Submitted to: ASA-CSSA-SSSA Annual Meeting Abstracts
Publication Type: Abstract Only
Publication Acceptance Date: 6/29/2012
Publication Date: 10/22/2013
Citation: Morris, J.B. 2013. Rescue of photoperiod/freeze-sensitive and low seed producing accessions of Lablab purpureus using hydroponic cloning and aeroponics [abstract]. ASA-CSSA-SSSA Annual Meeting Abstracts. Paper No. 112-3.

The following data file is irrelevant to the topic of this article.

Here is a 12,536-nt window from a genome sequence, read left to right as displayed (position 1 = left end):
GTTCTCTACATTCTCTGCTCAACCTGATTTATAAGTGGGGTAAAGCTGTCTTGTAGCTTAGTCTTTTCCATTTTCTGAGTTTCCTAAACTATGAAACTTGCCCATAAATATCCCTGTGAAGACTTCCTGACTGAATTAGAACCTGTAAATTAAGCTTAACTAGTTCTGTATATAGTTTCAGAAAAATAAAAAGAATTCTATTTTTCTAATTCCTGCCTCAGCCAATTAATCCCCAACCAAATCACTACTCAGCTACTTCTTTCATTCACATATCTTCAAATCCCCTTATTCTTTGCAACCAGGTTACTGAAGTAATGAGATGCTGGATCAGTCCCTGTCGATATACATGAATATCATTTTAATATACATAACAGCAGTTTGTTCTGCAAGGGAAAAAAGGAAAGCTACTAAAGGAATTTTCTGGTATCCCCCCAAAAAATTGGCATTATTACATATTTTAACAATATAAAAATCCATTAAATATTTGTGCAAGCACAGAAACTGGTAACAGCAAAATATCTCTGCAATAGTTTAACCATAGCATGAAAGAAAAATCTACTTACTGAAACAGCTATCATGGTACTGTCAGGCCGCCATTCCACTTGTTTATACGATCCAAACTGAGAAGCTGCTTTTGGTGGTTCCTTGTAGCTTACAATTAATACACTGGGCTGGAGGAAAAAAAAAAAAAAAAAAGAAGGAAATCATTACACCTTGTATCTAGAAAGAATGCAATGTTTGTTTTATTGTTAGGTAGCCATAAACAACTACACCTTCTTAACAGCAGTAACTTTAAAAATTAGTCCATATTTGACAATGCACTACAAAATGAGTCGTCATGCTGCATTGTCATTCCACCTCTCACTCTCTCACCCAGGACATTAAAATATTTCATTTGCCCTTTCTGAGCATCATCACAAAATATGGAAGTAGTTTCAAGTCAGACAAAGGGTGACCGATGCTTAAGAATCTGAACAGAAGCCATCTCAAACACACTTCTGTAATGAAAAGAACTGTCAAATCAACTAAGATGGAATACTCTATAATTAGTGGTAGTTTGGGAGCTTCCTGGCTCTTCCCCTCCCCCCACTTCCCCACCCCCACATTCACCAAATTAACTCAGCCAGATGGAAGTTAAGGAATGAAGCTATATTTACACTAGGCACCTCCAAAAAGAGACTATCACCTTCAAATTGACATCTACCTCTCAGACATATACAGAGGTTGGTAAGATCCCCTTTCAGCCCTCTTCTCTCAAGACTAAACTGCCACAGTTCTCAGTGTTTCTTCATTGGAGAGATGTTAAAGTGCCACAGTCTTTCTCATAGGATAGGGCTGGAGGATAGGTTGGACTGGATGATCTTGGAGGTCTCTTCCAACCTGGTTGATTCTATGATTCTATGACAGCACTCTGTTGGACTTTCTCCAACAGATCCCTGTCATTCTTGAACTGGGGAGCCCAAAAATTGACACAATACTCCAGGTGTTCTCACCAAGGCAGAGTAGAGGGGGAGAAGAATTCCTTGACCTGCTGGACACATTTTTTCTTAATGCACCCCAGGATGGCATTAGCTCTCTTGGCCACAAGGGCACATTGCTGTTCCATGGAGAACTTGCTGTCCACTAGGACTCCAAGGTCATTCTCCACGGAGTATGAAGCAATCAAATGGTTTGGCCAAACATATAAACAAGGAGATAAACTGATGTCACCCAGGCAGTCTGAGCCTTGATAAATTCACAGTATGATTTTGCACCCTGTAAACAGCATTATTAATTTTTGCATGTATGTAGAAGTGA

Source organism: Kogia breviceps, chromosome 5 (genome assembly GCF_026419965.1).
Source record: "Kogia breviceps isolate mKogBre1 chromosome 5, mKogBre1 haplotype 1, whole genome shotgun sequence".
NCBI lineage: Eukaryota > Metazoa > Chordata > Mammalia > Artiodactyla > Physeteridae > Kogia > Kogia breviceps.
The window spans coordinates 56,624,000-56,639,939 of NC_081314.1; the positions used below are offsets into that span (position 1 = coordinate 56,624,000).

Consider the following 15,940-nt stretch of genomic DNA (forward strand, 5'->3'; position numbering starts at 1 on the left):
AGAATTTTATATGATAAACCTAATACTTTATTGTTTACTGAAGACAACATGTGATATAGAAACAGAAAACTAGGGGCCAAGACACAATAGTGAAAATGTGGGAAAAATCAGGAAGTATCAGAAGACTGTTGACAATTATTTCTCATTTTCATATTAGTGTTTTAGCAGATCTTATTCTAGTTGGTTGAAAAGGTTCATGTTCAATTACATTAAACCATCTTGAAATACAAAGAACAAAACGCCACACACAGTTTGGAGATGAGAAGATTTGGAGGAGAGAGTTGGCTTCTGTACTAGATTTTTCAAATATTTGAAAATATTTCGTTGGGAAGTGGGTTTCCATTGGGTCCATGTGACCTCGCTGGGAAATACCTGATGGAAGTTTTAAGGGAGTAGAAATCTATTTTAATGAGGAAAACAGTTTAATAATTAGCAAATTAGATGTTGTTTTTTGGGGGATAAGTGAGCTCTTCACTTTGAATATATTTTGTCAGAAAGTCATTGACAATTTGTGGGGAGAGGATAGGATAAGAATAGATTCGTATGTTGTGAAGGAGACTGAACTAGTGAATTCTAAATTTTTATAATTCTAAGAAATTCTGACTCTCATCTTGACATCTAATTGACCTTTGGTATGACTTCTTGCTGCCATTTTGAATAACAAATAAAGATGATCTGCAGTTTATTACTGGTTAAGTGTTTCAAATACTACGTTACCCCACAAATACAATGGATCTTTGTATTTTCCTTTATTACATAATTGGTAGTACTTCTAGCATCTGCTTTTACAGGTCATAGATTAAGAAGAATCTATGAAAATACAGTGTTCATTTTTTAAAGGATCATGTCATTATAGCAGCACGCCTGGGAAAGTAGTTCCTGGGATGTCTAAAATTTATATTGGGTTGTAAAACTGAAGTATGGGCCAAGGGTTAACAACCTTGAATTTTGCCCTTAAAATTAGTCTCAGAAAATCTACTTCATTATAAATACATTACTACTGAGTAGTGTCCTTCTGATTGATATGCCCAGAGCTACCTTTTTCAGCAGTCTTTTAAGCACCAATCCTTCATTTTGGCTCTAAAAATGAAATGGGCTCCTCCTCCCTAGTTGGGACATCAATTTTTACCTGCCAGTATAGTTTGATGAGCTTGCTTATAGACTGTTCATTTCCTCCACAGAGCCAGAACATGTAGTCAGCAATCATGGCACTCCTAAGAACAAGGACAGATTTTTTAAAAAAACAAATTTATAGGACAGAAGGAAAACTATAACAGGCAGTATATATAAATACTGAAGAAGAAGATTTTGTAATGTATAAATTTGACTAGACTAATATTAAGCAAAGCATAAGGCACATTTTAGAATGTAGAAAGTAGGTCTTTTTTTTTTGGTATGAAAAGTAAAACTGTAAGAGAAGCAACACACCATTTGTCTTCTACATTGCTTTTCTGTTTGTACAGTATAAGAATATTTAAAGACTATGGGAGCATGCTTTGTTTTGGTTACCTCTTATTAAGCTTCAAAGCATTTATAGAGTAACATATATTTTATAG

Technical Abstract: Hyacinth bean, Lablab purpureus is a legume used as a vegetable and the USDA, ARS, PGRCU conserves 137 hyacinth bean accessions from countries worldwide. Many accessions in this collection are photoperiod and freeze-sensitive due to their flower and seed production during November through March in the Byron and Griffin, GA environments. Other hyacinth bean accessions produce very few seed when regenerated in the field. To determine if hydroponic cloner/aeroponic systems are useful for regenerating seed from these types of environmentally sensitive and low seed producing hyacinth beans, more than 20 photoperiod and freeze-sensitive hyacinth bean accessions were directly seeded at the USDA, ARS, PGRCU research farm in Byron, GA during the 2011 summer growing season. Four woody and mature vegetative stem cuttings (15-20 cm in length)/accession with 3 true leaves/cutting were removed from plants that did not flower nor produce seed within each accession and placed in a hydroponic cloning system inside a greenhouse near the end of the field growing season during the Fall of 2011. Most of the stem cuttings developed very healthy root systems after 1-2 weeks of cloning. Two to 4 well developed stem cuttings/accession with healthy root systems were then transplanted to potting soil in plastic pots and placed in a greenhouse. One hyacinth bean accession which produces very low seed numbers in the field was evaluated for its regeneration capacity when grown in a high tunnel enclosed aeroponic system during the 2011 summer season at Griffin, GA. Fourteen 30 day old seedlings from this very low seed producing hyacinth bean accession growing in 6.4 cm x 7.0 cm jiffy pots containing potting soil/seedling were placed in an aeroponic system inside a high tunnel during the first week of May, 2011. Currently, high quality seed numbers reaching 200 seeds/accession have been regenerated from clones while more than 1,500 seeds were successfully regenerated from the aeroponically and normally low seed producing hyacinth bean accession (when grown in the field). These are excellent techniques to rescue photoperiod/freeze-sensitive hyacinth bean accessions for seed regeneration and to produce quality seed from field grown low seed producers. Hydroponic cloning and aeroponic systems such as these will provide useful tools that are applicable to many other crop species with similar environmental sensitivities and low seed producing accessions.